Wound our way cross country to Alton Water with mixed weather as our escort. I was trying not to dwell on reports of 21mph winds, although it was obvious as we arrived at the lake that conditions were far from calm. This wasn't going to be a leisurely swim in the sunshine. There was just time for a cup of hot, strong black coffee and an open air squeeze into the wet suit before the heavens opened. I tried to form a human umbrella for the children, after all, I was going to get wet anyway, but it didn't seem to work. I don't know if I felt more sorry for them waiting miserably in the rain.
This great expanse of water stretched out before me with giant inflatable yellow buoys bobbing gaping distances apart. I was intimidated by the lithe wetsuit clad hordes, many in ironman seal suits, until I realised Ironman was a brand name, there was hope for me yet. Watching the crowd ahead of my neon red wave was worrying. They huddled together by the starting line, delayed by adverse weather conditions, but still teemed into the water and sped away, arms wheeling like thousands of swimming spiders.
The call came for my section and I walked through the pen, wading into the shallow acclimatisation zone, relieved that the water, at least, was mild, but soon called out by the organisers eager to get everyone going. I looked for lone swimmers like myself and attempted to strike up conversation, finding empathy in other first timers, and hoping I could tag alongside to sooth my nerves. When it came to it, I was strangely calm. Years of practise of derring do with She Who Dares, and the thought that out there somewhere, one of our girls was lifeguarding in her kayak.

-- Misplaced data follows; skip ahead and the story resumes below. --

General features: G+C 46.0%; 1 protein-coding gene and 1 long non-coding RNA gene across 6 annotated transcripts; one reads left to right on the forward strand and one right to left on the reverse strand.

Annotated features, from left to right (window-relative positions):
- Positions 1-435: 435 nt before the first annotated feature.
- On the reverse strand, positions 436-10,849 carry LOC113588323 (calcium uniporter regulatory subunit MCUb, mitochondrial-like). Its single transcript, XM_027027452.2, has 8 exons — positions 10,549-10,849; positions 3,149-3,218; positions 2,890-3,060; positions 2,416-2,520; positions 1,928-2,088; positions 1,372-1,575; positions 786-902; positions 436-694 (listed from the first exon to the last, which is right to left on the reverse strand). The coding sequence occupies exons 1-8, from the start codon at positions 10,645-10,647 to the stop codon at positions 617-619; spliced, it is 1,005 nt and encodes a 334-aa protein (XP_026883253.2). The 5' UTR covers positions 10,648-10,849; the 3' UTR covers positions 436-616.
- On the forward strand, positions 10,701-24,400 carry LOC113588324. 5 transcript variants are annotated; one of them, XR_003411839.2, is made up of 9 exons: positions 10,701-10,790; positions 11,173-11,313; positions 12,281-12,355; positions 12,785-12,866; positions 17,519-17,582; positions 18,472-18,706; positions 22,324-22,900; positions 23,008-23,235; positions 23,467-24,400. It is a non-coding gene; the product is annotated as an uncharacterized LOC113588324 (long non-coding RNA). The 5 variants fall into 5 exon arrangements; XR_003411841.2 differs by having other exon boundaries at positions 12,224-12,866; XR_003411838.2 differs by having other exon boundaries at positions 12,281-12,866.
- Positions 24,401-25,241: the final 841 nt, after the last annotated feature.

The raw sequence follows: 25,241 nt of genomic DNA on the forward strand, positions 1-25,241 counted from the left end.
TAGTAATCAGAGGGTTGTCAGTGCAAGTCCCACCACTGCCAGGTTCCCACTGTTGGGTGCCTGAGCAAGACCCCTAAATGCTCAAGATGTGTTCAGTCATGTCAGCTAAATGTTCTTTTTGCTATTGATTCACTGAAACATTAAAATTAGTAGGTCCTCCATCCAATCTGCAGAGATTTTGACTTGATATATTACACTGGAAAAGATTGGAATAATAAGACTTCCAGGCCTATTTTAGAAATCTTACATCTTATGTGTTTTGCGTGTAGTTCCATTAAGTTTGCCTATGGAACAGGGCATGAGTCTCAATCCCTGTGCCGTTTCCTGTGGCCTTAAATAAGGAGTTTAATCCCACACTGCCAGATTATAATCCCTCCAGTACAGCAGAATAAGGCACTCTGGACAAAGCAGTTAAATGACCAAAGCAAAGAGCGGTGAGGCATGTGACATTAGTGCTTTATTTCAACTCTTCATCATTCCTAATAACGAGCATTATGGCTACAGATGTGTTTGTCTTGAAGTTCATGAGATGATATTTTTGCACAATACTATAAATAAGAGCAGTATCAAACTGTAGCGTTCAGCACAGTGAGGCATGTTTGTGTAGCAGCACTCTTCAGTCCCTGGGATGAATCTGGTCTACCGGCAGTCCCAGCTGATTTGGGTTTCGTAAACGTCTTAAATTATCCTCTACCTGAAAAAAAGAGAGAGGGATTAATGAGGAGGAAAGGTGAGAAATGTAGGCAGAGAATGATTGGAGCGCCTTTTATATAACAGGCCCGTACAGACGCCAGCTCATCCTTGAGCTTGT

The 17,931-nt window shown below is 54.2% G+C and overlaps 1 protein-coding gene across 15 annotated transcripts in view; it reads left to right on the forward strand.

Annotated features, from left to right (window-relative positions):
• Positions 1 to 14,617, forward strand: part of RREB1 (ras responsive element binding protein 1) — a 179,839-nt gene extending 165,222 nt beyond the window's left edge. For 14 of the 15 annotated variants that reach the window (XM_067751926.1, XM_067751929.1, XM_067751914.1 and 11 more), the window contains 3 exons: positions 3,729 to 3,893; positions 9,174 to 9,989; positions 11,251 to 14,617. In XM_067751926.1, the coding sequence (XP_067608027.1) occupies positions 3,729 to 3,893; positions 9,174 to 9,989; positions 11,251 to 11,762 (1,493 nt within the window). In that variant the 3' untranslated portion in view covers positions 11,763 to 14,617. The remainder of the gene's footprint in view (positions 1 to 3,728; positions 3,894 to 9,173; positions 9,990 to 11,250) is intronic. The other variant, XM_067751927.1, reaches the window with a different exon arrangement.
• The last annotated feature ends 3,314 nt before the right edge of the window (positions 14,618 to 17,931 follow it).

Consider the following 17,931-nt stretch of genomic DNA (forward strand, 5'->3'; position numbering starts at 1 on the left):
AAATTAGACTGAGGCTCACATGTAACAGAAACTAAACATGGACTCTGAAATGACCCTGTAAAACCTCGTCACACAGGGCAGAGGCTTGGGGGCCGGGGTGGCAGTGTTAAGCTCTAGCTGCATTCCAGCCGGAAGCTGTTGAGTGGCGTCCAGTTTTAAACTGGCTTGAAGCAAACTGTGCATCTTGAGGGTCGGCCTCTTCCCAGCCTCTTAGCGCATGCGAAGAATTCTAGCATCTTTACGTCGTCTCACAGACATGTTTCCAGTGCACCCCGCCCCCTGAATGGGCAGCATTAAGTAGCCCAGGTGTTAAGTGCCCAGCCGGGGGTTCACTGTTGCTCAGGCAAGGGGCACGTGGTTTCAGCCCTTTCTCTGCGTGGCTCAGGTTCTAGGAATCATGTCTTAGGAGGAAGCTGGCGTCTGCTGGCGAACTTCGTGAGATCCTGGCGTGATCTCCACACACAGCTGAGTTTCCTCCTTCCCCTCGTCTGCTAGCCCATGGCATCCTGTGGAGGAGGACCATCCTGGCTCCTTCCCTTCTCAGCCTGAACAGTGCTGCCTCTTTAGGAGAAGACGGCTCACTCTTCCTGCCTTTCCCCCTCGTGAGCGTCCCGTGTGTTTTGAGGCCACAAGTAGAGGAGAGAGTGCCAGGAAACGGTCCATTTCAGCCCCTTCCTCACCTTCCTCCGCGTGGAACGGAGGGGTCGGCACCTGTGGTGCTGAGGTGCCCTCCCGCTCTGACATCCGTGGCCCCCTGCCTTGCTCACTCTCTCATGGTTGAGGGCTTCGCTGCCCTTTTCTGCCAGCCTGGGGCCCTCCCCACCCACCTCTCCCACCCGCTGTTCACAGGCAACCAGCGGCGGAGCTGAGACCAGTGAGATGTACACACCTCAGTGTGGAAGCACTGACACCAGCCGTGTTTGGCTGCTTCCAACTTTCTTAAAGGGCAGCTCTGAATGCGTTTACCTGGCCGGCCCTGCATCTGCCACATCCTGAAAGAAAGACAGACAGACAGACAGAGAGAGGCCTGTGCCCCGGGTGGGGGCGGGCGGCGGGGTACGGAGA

The first three bouys and 600 metres were so hard, buffeted by the wind and gulping huge amounts of lake water, I tried breastroke until my knees ached, and I didn't seem to get anywhere, backstroke till my shoulder cracked and I crashed a zig zag course through the other swimmers, flipping back on my front, head submerged in the murky green. Finally my breathing settled and my stroke lengthened and strengthened. I saw SWD Linda, she even made me tread water long enough to take my picture. Spurred on by her encouragement I made it past the penultimate Buoy and tried to judge the final distance. Did I have enough left in the tank for a burst of proper front crawl? I decided to wait till I was in sight of the blue finishing line, and went for it, only to realise I had to swim another 100 metres to stagger out and up to the waiting family.
Six months of training and I'd come a long way, well, at least a mile.